Avoid False Readings When Vacuum Sensors Fail
Ever feel like this guy?
Damage to sensors and units alike is an inevitable facet of field work that can put undue stress on even a well-prepared crew, especially when time is of the essence.
Vacuum sensors are calibrated in air. However, sensor contamination can occur easily in real-world applications leading to failure or false readings.
Having multiple back-up vacuum sensors on hand that have already been factory calibrated to your specific vacuum gauge can save time, stress, and avoid the risk of inaccurate readings. Read on!
Some sources of sensor contamination:
- Vacuum process byproducts
- Improper shut down of the vacuum pump after evacuation or power loss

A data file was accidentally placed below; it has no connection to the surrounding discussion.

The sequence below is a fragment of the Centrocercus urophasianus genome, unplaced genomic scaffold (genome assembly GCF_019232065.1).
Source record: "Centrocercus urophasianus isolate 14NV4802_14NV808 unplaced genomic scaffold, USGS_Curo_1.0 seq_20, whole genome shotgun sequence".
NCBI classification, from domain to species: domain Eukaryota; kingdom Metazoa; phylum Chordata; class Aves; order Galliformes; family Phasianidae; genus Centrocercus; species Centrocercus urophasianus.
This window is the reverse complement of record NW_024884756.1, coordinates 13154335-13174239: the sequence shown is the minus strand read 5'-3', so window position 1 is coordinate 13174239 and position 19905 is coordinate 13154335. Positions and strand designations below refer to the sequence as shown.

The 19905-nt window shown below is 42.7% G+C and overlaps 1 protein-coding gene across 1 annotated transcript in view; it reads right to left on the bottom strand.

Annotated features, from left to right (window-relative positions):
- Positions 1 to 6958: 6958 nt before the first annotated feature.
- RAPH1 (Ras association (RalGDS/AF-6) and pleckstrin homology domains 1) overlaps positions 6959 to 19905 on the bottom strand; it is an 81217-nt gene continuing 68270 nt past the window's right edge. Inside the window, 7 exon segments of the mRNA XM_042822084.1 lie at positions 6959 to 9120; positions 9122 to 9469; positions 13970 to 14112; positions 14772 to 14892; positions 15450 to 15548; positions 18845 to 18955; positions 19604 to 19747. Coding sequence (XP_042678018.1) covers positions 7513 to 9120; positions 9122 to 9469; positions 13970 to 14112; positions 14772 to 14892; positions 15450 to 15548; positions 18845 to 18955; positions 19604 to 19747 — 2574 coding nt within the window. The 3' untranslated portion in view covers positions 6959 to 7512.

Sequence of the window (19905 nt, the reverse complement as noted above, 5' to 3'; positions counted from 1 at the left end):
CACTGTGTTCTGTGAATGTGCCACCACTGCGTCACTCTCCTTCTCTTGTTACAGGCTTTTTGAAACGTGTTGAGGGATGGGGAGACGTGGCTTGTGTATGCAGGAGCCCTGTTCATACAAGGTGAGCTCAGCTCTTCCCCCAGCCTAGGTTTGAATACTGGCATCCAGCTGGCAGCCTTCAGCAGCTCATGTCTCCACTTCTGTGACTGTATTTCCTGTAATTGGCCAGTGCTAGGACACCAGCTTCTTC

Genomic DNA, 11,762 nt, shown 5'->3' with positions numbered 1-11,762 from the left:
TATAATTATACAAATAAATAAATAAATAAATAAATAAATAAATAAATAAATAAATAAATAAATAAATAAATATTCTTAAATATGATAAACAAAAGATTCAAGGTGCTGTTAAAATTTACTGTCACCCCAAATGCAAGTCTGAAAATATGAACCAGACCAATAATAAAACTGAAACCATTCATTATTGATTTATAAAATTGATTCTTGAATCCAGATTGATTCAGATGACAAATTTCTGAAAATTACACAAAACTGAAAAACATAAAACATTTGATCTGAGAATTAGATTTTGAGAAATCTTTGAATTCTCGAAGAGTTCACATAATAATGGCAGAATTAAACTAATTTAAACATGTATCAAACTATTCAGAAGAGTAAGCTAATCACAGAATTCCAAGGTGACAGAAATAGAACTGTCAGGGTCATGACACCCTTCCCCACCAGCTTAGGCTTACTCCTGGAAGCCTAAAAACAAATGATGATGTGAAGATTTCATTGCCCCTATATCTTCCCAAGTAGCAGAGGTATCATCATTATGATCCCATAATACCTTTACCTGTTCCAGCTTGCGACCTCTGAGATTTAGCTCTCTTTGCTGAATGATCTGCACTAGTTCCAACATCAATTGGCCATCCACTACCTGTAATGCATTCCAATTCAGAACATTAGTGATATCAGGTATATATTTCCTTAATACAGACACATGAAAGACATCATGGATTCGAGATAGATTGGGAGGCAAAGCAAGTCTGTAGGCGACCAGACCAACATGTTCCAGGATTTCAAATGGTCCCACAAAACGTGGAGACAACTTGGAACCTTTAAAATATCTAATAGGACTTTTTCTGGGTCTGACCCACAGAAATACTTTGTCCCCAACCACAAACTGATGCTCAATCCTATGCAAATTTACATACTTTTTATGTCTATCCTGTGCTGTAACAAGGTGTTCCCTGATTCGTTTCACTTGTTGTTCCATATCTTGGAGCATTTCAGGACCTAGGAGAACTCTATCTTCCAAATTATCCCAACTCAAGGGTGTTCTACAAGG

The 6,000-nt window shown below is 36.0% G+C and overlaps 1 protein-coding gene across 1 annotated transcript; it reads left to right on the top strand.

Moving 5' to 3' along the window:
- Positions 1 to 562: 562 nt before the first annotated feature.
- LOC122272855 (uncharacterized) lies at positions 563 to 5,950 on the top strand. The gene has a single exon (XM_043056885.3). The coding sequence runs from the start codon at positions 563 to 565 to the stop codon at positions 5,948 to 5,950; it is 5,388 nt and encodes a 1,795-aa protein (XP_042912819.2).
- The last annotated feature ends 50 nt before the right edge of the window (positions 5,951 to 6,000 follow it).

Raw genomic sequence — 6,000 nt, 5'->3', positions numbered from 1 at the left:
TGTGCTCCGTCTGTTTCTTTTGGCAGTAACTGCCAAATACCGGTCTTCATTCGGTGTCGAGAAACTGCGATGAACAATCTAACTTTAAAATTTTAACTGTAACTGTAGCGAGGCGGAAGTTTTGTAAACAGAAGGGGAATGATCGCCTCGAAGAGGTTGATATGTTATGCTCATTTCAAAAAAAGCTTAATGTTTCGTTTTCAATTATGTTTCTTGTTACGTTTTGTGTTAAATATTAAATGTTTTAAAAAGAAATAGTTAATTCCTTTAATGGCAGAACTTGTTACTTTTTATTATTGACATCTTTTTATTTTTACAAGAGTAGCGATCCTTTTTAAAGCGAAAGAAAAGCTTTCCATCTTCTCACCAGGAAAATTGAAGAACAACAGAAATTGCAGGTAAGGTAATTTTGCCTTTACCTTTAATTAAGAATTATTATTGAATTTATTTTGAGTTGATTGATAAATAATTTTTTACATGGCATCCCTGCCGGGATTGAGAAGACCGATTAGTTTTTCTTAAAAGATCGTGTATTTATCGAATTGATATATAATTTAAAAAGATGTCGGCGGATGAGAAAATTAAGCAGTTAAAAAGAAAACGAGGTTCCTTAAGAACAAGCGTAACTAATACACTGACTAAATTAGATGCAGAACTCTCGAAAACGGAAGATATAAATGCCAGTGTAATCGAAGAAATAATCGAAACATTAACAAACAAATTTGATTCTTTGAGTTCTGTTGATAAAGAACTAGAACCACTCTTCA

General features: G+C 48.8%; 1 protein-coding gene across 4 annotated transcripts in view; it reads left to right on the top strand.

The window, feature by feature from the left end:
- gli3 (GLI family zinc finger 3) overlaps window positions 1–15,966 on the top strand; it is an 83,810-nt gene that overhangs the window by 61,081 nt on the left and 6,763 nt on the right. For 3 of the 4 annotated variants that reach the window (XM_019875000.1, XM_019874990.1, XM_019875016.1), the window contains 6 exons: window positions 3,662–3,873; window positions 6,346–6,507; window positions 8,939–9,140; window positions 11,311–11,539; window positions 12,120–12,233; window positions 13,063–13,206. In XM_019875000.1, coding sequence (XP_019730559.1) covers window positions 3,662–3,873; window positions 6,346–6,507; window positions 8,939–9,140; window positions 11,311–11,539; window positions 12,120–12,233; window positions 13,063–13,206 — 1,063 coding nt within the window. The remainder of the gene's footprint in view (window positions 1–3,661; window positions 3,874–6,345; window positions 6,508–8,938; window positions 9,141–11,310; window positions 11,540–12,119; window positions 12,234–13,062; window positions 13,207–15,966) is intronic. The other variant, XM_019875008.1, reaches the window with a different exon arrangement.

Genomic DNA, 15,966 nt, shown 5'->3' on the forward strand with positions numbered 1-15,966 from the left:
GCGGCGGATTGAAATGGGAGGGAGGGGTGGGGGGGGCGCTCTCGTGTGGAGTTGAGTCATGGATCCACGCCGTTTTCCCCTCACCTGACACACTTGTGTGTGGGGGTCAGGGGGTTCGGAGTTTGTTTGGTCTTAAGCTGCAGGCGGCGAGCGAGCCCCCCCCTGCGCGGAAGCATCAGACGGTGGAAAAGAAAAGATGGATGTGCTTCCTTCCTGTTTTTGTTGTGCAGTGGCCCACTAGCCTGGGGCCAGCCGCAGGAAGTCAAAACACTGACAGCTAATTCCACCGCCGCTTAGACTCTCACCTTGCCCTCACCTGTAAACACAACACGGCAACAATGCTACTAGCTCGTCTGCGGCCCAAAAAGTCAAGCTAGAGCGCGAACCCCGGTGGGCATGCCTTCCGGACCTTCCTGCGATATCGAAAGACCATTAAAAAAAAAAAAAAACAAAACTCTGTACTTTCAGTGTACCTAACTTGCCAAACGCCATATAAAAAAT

- Oil back streaming from vacuum pumps
If the sensor/tube resides in a vacuum coating application it can become contaminated by the gases involved in the system. Many times it is oil vapor, but can be just about anything.
Other sources of vacuum sensor failure include: damage in structure due to fatigue, erosion, impact damage and corrosion.
Review here how swapping any given tube onto the unit is unlikely to produce the most accurate results. Each unit is calibrated to a specific sensor, all of which have small electrical differences between them, and the calibration data will be different for any given unit/sensor pair. Once a specific unit is calibrated to a specific sensor, they can be considered a mated pair.
Will an emergency non-calibrated replacement tube work for you?
It depends on two factors:
1. The pressure range that is relevant to your work
2. The need/lack of need for pinpoint accuracy in your pressurized system
Our Bullseye Precision Gauge (BPG) can be supplied with any number of replacement sensors that are individually factory calibrated to work perfectly with the gauge and require minimal user effort in order to be vacuum-ready. This option is outlined in the following application note.